L'apocalypse au pluriel: Quand chaque monde a sa fin
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Visions of the (absolute) apocalypse proper to late modernity, which typically envisage the definitive destruction of all of humanity, are often presented as radically different to earlier versions of the apocalypse, which saw the end of the world as a prelude to the Renaissance of a new one. Arguing against such representations of a Great Divide, I propose instead two interrelated theses: first, that the end of a world is always the end of the world for those whose world is set to disappear; and second, that any apocalypse, however absolute it may be, always admits the possibility of a world to come. This introduction explores the role of temporalities of the end, the denaturalization of the world, and Heimatlösigkeit as key aspects of contemporary apocalyptic imaginaries.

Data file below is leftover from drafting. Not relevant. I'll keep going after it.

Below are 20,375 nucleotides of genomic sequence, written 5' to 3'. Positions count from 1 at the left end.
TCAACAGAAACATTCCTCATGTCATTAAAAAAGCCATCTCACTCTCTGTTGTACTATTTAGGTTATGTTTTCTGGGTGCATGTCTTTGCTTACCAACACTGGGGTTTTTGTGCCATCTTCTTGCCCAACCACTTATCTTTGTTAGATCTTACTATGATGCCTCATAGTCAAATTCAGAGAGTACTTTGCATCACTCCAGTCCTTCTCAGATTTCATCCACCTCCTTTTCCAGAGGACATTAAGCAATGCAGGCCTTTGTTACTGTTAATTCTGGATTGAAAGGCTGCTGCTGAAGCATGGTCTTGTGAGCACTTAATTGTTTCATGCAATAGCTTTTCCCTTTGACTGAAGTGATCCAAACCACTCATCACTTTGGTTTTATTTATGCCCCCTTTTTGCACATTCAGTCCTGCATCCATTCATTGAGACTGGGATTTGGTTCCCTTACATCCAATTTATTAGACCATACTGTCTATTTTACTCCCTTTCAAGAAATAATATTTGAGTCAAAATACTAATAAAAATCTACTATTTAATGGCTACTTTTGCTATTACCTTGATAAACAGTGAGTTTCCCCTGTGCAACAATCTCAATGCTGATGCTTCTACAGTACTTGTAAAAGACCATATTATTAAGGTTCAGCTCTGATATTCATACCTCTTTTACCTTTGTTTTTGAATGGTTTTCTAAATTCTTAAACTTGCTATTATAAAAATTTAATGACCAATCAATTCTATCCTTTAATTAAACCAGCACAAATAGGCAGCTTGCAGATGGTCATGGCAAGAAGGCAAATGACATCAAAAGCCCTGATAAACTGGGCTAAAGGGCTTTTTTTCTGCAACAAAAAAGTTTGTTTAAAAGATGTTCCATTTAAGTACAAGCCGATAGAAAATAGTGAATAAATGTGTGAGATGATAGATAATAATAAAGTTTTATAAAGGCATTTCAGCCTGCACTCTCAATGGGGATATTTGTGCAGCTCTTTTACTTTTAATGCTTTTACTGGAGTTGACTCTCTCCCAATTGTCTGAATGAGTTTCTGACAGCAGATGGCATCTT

|Number of pages||19|
|Publication status||Published - 2019|
- Faculty of Social Sciences - Apocalypse, temporality, denaturalization, ruin, end of the world